Tuesday, March 20, 2012

How to make Ackee & Saltfish

As the national dish of Jamaica, Ackee and Saltfish is internationally known and locally loved. 
The ackee fruit was imported to Jamaica from West Africa (probably on a slave ship) before 1778. It is also known as blighia sapida. The scientific name honours Captain William Bligh who took the fruit from Jamaica to the Royal Botanic Gardens in Kew, England in 1793 and introduced it to science. Because parts of the fruit are toxic, there are shipping restrictions when being exported from Jamaica. Saltfish  is cod which has been preserved by drying after salting. Below is a method for preparing this meal. 

Ackee fruit  in the pod

The ackee pod should be fully open  and exposing the seeds in order to be deemed safe for consumption. You will be poisoned if you consume ackee from unopened pods.

Ackee fruit in the pod
 Next you should remove the ackee fruit from the pod as shown below.

Ackee that has been picked from the pod
You then move to removing the seeds from the ackee arils, and clean everything so that it looks like the picture below.
Ackee with the seeds removed

Cleaned aril

Saltfish aka Salted Codfish

Garlic cloves and Pimento seed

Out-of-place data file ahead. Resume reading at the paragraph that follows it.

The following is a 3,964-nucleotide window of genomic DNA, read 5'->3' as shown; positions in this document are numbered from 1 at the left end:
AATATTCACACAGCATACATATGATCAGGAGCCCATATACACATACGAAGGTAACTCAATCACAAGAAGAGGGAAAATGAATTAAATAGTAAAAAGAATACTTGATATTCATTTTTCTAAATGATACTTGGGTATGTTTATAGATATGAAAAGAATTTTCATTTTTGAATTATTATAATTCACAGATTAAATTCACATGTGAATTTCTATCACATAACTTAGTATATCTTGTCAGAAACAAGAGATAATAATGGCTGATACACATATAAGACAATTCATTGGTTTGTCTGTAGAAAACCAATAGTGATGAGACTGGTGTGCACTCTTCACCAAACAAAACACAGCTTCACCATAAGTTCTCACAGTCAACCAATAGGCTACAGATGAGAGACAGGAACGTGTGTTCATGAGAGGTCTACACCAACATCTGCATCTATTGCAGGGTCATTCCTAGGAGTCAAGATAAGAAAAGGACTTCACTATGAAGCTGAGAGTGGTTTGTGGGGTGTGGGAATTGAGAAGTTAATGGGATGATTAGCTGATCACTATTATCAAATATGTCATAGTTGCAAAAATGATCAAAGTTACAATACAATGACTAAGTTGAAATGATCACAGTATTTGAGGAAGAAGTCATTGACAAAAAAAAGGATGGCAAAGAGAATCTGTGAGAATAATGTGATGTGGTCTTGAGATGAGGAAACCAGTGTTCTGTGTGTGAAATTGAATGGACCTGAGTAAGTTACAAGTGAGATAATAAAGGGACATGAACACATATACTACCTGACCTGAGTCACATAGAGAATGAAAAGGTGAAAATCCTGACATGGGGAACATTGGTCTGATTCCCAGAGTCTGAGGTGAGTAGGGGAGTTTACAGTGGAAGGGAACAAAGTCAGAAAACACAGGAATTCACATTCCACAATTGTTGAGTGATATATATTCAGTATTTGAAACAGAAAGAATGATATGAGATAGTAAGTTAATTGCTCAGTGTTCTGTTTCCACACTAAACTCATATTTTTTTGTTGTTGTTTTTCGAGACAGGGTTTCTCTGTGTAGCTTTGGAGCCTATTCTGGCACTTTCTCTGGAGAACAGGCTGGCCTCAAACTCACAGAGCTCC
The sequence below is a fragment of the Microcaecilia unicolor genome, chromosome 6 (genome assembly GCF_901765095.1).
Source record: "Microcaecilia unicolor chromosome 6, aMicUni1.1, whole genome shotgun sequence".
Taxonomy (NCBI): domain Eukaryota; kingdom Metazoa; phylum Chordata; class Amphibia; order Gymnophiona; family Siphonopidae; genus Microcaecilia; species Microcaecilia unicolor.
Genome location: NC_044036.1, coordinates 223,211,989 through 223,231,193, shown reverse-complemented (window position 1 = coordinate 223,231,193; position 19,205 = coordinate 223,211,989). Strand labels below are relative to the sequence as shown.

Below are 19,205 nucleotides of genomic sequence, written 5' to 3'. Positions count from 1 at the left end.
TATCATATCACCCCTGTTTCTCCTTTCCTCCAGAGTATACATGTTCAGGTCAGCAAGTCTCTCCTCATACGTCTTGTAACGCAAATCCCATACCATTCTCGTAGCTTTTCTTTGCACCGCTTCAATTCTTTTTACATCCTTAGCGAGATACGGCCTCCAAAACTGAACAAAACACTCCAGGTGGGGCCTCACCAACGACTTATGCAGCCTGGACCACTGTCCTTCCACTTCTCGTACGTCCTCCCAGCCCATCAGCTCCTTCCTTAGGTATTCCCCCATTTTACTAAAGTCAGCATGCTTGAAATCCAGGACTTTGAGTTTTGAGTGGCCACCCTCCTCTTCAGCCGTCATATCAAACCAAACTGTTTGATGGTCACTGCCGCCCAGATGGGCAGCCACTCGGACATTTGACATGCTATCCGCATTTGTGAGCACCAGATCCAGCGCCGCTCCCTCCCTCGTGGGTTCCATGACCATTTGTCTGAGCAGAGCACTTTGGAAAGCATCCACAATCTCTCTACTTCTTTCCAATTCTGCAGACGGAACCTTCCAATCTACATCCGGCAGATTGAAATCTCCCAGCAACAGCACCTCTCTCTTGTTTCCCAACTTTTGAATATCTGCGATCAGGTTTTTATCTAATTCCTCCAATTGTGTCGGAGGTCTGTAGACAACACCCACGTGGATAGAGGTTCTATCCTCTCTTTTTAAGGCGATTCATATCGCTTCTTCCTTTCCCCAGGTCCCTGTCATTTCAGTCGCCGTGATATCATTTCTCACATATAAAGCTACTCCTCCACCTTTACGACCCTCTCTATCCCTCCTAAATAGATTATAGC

The saltfish, spices, and ackee arils are then put to boil until the arils become tender but firm and also to aid in the removal of the scales on the saltfish.

Boiled Ackee arils

Softened Ackee arils

Boiled Saltfish

Deboned and Flaked Saltfish

At this point everything is seasoned with, salt (No,boiling it with the saltfish was not enough),  pepper, garlic, onions, thyme, pimento, tomato and escallion.  The flaked saltfish is then sauteed with the seasonings for a few seconds before adding the cooked ackee arils. Leave it to simmer for about two minutes and then turn off the stove.
Ackee and Saltfish

The Finished Product

Source : http://en.wikipedia.org/wiki/Ackee_and_saltfish


Anonymous said...

write more, that's all i have to say. you obviously know what you're talking about. keep it going.